In the distant past, Singapore was considered a hardship posting; a savage frontier port mired in tropical heat and mosquitoes. Today it’s pretty much like that, except also more expensive. If you intend to move here for a while, to work or study, here are some key points to note:
1. Check for a diplomatic clause when renting
Your tenancy agreement, as an expatriate, should contain the following text (or something similar):
If any anytime after the expiration of twelve (12) months from the date of the commencement of this tenancy, the immediate occupant of the said premises
(Passport No. :______ FIN No. :______ )
shall be :
- assigned, posted, transferred or relocated from Singapore to another country on a permanent basis;
- required by the relevant authorities to leave Singapore or is otherwise incapable of working or residing in Singapore; or
III. no longer employed by the Tenant for any reason whatsoever,
The Tenant may terminate this Agreement by giving the Landlord not less than two (2) months’ notice in writing (this is in addition to the completion of the initial twelve (12) months lease aforesaid) or paying TWO (2) MONTHS’ rent in lieu of such notice. Proof of such transfer or cessation
The diplomatic clause allows you to terminate your lease within the stated two months, without the risk of losing your security deposit. In the event that your employer closes shop, needs you to go home, and so forth, you’ll need to have this clause signed.
2. Unfurnished property saves you a lot of disputes
If you want to protect your security deposit, or avoid arguments about what you did or didn’t break, consider an unfurnished unit. The less stuff there is in the house, the less you can be accused of damaging; and as an upside, unfurnished units are cheaper.
Affordable, reliable furniture is everywhere these days. You can outfit a four-room condo with less than $500, if you just browse online. On ezbuy.sg, you can get everything from tables to floor lamps sent to your door, and ship an entire sofa for $2.99.
3. Singapore is not as expensive as most people think…if you don’t live in the CCR
Singapore has a reputation for being expensive, but this is not true. For example, we only have to donate three kidneys to make rent for a year. Well, in the Central Core Central Region (CCR), anyway.
If you want to know where a CCR district is, just note the district numbers 9, 10, and 11. Any postal code that begins with these two digits are in the CCR, where one sandwich and a cup of coffee will cost about a second mortgage.
The other zones are the Rest of Central Region (RCR) and Outside of Central Region (OCR). Things get significantly cheaper in these areas, including rent and food. And while OCR is considered ‘outskirts’, remember this is a country you can walk across in half a day.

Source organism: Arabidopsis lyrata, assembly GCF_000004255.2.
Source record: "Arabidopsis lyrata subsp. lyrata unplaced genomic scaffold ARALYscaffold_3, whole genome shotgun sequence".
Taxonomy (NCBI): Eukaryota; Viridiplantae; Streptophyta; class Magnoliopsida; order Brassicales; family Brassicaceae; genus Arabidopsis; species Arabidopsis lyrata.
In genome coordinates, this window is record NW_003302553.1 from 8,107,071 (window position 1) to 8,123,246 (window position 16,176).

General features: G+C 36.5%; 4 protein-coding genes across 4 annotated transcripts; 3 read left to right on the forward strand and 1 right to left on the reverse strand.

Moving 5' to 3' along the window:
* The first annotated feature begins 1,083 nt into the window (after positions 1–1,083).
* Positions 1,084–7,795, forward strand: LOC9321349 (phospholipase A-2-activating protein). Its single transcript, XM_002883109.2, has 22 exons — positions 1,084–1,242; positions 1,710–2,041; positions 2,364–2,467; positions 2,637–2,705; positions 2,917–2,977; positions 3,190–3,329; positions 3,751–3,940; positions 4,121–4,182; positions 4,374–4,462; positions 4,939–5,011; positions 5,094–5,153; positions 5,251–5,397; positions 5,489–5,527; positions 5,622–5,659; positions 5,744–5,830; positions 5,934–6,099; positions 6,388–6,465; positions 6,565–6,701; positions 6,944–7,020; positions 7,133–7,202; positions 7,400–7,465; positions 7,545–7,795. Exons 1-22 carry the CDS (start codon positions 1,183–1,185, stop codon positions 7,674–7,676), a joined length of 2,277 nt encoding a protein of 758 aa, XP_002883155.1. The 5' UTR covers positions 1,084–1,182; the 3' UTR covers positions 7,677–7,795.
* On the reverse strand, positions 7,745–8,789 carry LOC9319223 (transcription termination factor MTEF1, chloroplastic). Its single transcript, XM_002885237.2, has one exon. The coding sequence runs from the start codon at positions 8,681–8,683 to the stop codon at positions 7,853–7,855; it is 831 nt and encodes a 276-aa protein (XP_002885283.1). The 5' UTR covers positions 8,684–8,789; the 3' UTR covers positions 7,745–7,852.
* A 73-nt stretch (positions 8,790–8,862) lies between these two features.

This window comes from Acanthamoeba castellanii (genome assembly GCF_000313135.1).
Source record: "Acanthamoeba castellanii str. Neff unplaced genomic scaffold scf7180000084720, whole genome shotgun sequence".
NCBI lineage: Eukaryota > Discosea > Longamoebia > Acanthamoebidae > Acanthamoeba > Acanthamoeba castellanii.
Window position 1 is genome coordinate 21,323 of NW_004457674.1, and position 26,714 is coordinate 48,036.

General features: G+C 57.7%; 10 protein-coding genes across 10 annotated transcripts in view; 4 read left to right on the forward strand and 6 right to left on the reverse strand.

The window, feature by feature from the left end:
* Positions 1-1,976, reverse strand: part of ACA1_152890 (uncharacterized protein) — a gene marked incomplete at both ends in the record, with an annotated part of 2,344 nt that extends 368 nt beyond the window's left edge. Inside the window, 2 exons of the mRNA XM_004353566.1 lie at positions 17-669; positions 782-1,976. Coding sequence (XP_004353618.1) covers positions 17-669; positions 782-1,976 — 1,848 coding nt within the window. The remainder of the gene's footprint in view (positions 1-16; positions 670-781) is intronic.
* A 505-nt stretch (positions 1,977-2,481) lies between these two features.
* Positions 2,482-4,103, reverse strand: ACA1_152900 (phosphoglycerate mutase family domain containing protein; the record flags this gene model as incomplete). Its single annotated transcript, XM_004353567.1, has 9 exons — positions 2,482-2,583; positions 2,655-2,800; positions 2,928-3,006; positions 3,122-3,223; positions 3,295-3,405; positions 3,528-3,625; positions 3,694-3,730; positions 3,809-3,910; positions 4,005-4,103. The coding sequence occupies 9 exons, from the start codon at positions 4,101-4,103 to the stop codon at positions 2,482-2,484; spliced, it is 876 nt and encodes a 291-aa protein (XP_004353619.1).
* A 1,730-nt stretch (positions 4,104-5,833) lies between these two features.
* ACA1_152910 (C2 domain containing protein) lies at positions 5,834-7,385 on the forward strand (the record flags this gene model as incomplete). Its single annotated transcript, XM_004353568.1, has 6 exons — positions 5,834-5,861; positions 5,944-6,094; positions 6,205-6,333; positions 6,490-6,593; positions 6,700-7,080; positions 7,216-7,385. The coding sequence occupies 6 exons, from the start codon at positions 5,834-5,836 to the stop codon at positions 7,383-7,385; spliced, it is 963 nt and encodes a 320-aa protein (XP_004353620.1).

Living in the CCR is like trying to live in Times Square in New York. It’s overcrowded, touristy, overpriced, and makes locals roll their eyes at you.
4. Buying a property with a local bank? We don’t have perpetual fixed rates
Unlike America and many parts of Europe, Singaporean banks don’t have perpetual fixed rate mortgages. Our mortgages only stay at fixed rates for a certain length of time, typically between three to five years. After that, they revert to floating rates.
When local banks use the term ‘semi-fixed’, they refer to a process of refinancing from one fixed rate package to another (and each refinancing attempt carries its own price, typically around S$2,000 to S$3,000).
5. Retail mark-ups are high in Singapore
In Singapore, rental rates for commercial space range between ‘too high’ and ‘extortionate’. Expect some sticker shock when you walk into a Starbucks, or buy a Michael Kors. There’s a reason Singaporeans prefer to buy their cosmetics and bags in, say, New York where it’s cheaper.
Even if you’re not used to it, you’d best learn to use online shopping while you’re here. Most of the time, websites will beat store prices by a mile.
6. Driving is expensive and unnecessary
Singapore is one of the world’s most expensive cities for cars. Right now, S$100,000 will buy you a mid-range Toyota. Consequently, everything car related – including long term leasing – will be far more expensive than what you’re probably used to.
If you don’t want to live out of cup noodles and start seeing McDonald’s as a five-star restaurant, forget the car. This is a tiny island, where the longest trip via public transport is probably 90 minutes, tops.
Most foreigners who have lived in Singapore for a few years will ditch the car; even constantly using Uber is cheaper.
7. International banks have fewer ATMs in Singapore
Many expatriates or foreign students have opted to stick with a familiar, international bank. Citibank, HSBC, Standard Chartered, and so forth all have a presence in Singapore. That’s all great, until you realise the international bank of your choice has maybe 10 ATMs on the entire island, and you need to make an epic cross-country trek to withdraw $20.
Most foreigners who have been here a while will know DBS / POSB* has the biggest number of ATMs. By dint of practicality, you might want to put your spending money here where you can get at it.
(*This isn’t a paid advertorial by DBS/POSB, because we were smart enough to think of that before posting this).
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